Azélia wants to know why I say I’m not a real baker? One of my talents is annoying people – I don’t have to try, it just comes naturally. I think there is a lot of bullshit talked about baking and particularly sourdough baking and I have a habit of saying so.
Where can you by good bread? In this country, I really don’t know. A few years ago I did a rapid tour of the recommended bakers in London and bought samples. I was seriously unimpressed. Now the Real Bread Campaign has a map with dozens of pins stuck in it leaving you just a click away from Real Bread. Do you believe that?
In France, which is the only other country I know fairly well, there are your Eric Kayers, Poujerons, etc., that come into the celebrity class, who are extremely good especially if you live in Paris and are pretty well-heeled. I know of a couple of excellent exceptions but, given France’s reputation, they have more to answer for than British bakers. At least 90% of France’s bread is rubbish.
In France they have thousands of individual bakeries most of which use frozen or chilled doughs or premixes. They cover the area that factory bread producers fill in this country. It just looks prettier.
I don’t have a lot of sympathy for the remaining “craft” bakers in this country because in the main they don’t make good bread and they have no imagination when it comes to surviving in changing economic circumstances. They want to do it the way it has always been done. Except they put up a new sign over the door saying “Artisan Baker” and have a display two thirds of which is taken up with iced buns.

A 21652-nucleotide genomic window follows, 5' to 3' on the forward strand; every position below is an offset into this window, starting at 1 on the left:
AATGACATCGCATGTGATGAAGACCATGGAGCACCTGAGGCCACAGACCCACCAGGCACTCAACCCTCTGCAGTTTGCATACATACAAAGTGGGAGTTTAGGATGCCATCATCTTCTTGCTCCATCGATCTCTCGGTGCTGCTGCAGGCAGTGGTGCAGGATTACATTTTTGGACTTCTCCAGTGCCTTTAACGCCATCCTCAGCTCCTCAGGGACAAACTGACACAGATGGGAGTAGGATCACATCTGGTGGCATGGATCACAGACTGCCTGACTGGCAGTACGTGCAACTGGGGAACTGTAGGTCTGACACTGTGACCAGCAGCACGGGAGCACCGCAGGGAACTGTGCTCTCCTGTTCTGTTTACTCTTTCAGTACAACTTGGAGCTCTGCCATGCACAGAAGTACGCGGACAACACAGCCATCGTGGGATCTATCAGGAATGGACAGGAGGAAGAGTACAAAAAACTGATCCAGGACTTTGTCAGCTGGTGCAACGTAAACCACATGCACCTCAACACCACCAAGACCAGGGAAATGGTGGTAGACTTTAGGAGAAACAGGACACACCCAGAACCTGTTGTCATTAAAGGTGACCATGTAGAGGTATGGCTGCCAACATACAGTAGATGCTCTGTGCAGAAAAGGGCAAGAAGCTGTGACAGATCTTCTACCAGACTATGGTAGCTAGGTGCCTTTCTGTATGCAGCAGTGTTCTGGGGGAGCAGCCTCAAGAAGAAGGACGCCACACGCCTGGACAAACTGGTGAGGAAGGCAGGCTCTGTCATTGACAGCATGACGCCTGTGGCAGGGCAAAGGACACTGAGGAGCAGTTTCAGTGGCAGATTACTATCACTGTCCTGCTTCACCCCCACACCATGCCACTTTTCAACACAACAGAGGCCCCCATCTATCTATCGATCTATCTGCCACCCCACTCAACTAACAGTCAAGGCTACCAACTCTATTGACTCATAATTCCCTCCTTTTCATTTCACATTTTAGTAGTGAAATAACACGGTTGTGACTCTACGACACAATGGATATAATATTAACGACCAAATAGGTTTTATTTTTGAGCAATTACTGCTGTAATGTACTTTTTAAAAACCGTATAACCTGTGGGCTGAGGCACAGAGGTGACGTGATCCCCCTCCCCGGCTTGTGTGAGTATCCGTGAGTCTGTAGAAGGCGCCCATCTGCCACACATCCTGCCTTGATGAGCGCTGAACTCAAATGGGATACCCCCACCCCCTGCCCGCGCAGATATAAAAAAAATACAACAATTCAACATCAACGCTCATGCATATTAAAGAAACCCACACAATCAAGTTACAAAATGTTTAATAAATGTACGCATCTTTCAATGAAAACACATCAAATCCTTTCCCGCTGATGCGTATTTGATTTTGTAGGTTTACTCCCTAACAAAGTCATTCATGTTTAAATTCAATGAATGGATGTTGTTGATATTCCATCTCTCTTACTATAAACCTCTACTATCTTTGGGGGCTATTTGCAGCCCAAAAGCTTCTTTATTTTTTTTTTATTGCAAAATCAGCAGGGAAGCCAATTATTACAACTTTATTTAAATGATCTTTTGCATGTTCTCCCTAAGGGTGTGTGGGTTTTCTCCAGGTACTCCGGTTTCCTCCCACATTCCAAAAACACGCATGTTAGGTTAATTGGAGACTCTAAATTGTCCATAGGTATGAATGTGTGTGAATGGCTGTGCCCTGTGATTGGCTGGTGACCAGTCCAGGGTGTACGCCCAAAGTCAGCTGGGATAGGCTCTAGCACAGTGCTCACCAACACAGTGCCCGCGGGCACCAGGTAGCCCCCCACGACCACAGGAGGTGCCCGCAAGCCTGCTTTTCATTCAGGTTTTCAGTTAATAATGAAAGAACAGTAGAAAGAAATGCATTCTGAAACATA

A few years back, I developed this bread which had very particular characteristics. Most breads are variations of other breads, but this one had an unusual ingredient combination that I hadn’t come across before. I very foolishly described the method in some detail on a popular bread forum because I have always enjoyed sharing ideas with other bakers assuming they have a basic grasp of right and wrong. Some months later I discovered that one of these respected “craft” bakers had entered this bread in a competition and had won £5000 + the chance of a supermarket contract.
When I challenged him he admitted he should have told me what he was doing (not asked). When pushed he turned a bit nasty. He said he was a good man, contributing to his community and keeping people in employment. Unlike me, real bakers had shops in the town square and had overheads like business rates to pay.
I got the message. I bake two days a week in a domestic kitchen in a small terraced house – not even a deck oven.
I am very grateful not to be a real baker. The bread’s not too bad though.